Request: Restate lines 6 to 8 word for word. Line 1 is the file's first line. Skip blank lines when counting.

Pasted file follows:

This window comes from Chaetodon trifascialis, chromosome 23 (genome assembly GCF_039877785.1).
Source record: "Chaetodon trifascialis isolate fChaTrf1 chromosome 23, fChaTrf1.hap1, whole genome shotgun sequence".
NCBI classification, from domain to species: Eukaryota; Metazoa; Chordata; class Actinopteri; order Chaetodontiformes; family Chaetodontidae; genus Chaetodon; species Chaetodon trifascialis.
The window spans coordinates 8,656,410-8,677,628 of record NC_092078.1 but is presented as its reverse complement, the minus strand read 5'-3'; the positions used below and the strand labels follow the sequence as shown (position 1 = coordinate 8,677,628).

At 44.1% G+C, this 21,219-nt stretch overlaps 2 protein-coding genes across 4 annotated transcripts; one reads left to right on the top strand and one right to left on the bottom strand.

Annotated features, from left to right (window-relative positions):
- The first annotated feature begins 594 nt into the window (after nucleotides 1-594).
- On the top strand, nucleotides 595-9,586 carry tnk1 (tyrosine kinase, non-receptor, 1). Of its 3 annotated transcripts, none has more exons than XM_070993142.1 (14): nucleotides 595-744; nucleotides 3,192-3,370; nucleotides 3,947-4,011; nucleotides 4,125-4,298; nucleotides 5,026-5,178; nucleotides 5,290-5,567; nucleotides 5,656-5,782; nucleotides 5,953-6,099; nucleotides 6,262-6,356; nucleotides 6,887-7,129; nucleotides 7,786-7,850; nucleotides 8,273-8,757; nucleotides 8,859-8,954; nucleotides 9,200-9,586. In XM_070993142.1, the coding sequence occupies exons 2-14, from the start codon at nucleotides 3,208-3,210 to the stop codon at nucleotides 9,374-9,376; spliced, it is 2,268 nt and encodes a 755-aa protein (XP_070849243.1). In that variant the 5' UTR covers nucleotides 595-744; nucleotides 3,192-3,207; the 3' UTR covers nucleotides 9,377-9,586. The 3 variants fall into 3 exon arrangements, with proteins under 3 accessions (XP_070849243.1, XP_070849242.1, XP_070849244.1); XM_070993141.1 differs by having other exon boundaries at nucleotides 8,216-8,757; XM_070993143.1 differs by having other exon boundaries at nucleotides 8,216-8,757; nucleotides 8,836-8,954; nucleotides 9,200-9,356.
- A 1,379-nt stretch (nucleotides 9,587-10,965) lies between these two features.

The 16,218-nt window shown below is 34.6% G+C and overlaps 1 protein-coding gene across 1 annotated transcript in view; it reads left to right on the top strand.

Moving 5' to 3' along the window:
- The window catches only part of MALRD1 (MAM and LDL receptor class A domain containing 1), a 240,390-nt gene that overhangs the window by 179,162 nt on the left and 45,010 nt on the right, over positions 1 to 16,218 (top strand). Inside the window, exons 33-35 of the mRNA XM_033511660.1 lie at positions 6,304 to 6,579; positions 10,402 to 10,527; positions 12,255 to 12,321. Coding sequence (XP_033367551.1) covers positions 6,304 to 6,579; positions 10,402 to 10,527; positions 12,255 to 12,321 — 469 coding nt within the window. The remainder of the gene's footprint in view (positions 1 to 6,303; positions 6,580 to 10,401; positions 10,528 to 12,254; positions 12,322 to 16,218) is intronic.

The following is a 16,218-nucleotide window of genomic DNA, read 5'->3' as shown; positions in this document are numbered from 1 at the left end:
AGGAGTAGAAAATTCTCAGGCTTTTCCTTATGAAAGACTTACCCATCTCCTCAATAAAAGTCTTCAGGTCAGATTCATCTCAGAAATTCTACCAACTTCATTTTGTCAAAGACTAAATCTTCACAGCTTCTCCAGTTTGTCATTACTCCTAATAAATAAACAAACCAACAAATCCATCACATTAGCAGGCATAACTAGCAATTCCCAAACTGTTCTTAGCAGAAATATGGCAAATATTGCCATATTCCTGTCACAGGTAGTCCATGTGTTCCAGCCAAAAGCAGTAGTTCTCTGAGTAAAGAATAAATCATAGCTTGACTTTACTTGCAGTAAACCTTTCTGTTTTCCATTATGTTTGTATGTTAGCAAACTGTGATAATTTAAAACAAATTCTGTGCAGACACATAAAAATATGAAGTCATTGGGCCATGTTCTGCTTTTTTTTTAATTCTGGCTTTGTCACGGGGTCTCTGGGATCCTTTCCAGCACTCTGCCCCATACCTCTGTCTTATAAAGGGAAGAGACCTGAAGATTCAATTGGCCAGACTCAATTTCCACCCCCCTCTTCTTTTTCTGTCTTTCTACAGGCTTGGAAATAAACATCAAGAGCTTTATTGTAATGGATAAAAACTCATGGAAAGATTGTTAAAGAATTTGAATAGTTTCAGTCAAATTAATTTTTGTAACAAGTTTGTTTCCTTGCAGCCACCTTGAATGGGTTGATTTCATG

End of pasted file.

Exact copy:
Annotated features, from left to right (window-relative positions):
- The first annotated feature begins 594 nt into the window (after nucleotides 1-594).
- On the top strand, nucleotides 595-9,586 carry tnk1 (tyrosine kinase, non-receptor, 1). Of its 3 annotated transcripts, none has more exons than XM_070993142.1 (14): nucleotides 595-744; nucleotides 3,192-3,370; nucleotides 3,947-4,011; nucleotides 4,125-4,298; nucleotides 5,026-5,178; nucleotides 5,290-5,567; nucleotides 5,656-5,782; nucleotides 5,953-6,099; nucleotides 6,262-6,356; nucleotides 6,887-7,129; nucleotides 7,786-7,850; nucleotides 8,273-8,757; nucleotides 8,859-8,954; nucleotides 9,200-9,586. In XM_070993142.1, the coding sequence occupies exons 2-14, from the start codon at nucleotides 3,208-3,210 to the stop codon at nucleotides 9,374-9,376; spliced, it is 2,268 nt and encodes a 755-aa protein (XP_070849243.1). In that variant the 5' UTR covers nucleotides 595-744; nucleotides 3,192-3,207; the 3' UTR covers nucleotides 9,377-9,586. The 3 variants fall into 3 exon arrangements, with proteins under 3 accessions (XP_070849243.1, XP_070849242.1, XP_070849244.1); XM_070993141.1 differs by having other exon boundaries at nucleotides 8,216-8,757; XM_070993143.1 differs by having other exon boundaries at nucleotides 8,216-8,757; nucleotides 8,836-8,954; nucleotides 9,200-9,356.